On Monday morning, President Joe Biden announced that he will renominate Jerome Powell to another four-year term as the head of the Federal Reserve, the central bank of the US and a key regulator of banks.
For months, Democrats have waged an internal battle over whether Biden should ditch Powell, Trump’s 2017 appointee, in favor of a nominee who would be more aggressive in wielding the Fed’s powers over Wall Street in service of action on climate change. Biden’s decision to nominate Powell despite these protestations sets up a renewed battle about whom the president will pick to fill the three remaining vacant seats on the Fed’s governing body, the Board of Governors—with progressives and advocates vowing to pressure Biden and the Fed to incorporate climate change into its regulation of Wall Street actors, given the major risks it poses to economic stability.
“We need a focus on climate action in all facets of the federal government, including the Federal Reserve,” Sen. Jeff Merkley (D-Ore.) wrote on Twitter after Biden’s announcement, vowing to vote against Powell’s nomination in the Senate because he “has already proven the [sic] he won’t answer calls for climate action.”
“Powell’s failures on regulation, climate, and ethics make the still-vacant position of Vice Chair of Supervision critically important,” wrote Sen. Elizabeth Warren (D-Mass.) in a statement. She also reiterated her opposition to Powell’s nomination, and promised to vote against him in Senate confirmation proceedings.
For months, progressive Democrats and advocacy groups have made the case that the Fed, which has a mandate to maintain economic stability, should work to mitigate climate risk, given that climate change’s impact—including extreme weather events—could destabilize the financial system. Powell has resisted this framing.
These groups argue that the Federal Reserve should use this authority over Wall Street banks to impose rules that would make lending to companies that exacerbate climate change more expensive. There are a number of different ways the Fed could do this: creating pricey restrictions on banks that lend to companies exposed to fossil fuels or high emissions, or requiring banks to run resource-intensive stress tests to monitor whether their cash flows can withstand the sorts of natural disasters that are growing more common as the world warms.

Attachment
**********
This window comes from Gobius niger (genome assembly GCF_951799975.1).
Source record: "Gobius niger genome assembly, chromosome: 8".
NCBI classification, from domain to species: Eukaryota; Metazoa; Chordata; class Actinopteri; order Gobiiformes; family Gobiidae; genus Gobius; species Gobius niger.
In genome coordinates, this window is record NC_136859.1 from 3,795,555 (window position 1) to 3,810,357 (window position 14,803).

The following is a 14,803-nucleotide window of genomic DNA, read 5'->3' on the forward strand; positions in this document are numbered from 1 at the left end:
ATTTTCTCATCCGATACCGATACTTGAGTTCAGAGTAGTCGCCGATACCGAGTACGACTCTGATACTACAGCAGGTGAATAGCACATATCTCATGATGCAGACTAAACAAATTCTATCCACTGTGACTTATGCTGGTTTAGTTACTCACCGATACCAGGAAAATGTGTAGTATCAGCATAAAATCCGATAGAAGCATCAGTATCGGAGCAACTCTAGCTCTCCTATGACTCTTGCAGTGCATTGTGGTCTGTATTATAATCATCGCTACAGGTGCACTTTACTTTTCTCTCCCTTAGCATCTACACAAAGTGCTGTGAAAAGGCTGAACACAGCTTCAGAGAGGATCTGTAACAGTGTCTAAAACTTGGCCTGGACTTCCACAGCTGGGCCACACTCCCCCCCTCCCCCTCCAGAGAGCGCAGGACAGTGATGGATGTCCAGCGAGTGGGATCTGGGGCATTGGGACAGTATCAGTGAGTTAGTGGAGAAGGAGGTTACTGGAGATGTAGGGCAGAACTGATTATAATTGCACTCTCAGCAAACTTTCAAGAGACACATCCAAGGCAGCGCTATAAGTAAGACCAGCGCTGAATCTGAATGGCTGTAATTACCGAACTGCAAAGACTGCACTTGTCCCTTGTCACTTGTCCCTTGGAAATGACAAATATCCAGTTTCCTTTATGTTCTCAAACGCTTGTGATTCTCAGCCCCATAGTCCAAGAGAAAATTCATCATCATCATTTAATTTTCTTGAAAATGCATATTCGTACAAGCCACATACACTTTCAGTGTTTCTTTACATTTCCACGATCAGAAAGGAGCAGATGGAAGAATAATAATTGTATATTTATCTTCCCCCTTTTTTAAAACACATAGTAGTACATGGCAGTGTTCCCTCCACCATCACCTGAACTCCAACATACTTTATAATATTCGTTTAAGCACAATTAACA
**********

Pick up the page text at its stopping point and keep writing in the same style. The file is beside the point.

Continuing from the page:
Thus far under Powell’s watch, the Fed has stopped short of taking any such action, instead simply mentioning climate risks in several reports and speeches. In the last year, the bank did create a committee to study the financial risks posed by climate change. But thus far, no significant regulation has come out of their work.
In his announcement on Monday, Biden nominated Lael Brainard, who currently serves on the Fed’s Board of Governors, to be vice chair of the central bank—essentially Powell’s second in command. Brainard has spoken extensively about using the Fed’s regulatory powers over banks to take climate action. Her nomination to the post is almost certainly the result of encouragement by advocacy groups like the Sierra Club and progressives in Congress who had pushed the Biden administration to nominate Brainard as Powell’s replacement, in order to put climate action front and center of the Fed’s work.
But Brainard’s nomination to the deputy post, while promising, is not a guarantee: She’ll have a bigger platform with which to guide the Fed’s thinking on climate policy, but ultimately, she’ll hold little power to execute policy changes.
Several progressive groups issued statements on Monday pushing the administration to consider filling the three vacant seats on the Board of Governors—particularly the powerful vice chair of supervision—with avowed climate hawks.
“It is essential that President Biden nominate additional board members, including the Vice Chair of Supervision, that will act to address climate-related threats to our economy,” said the Sierra Club’s Ben Cushing in a statement.
In the meantime, Powell’s nomination is likely to sail through the Senate: Although some Democrats—Warren, Merkley, and Sen. Sheldon Whitehouse (D-R.I.)—plan to vote against him, many Republicans have praised Powell’s leadership of the Fed during the COVID-19 economic crisis, and want to see him remain at the bank’s helm.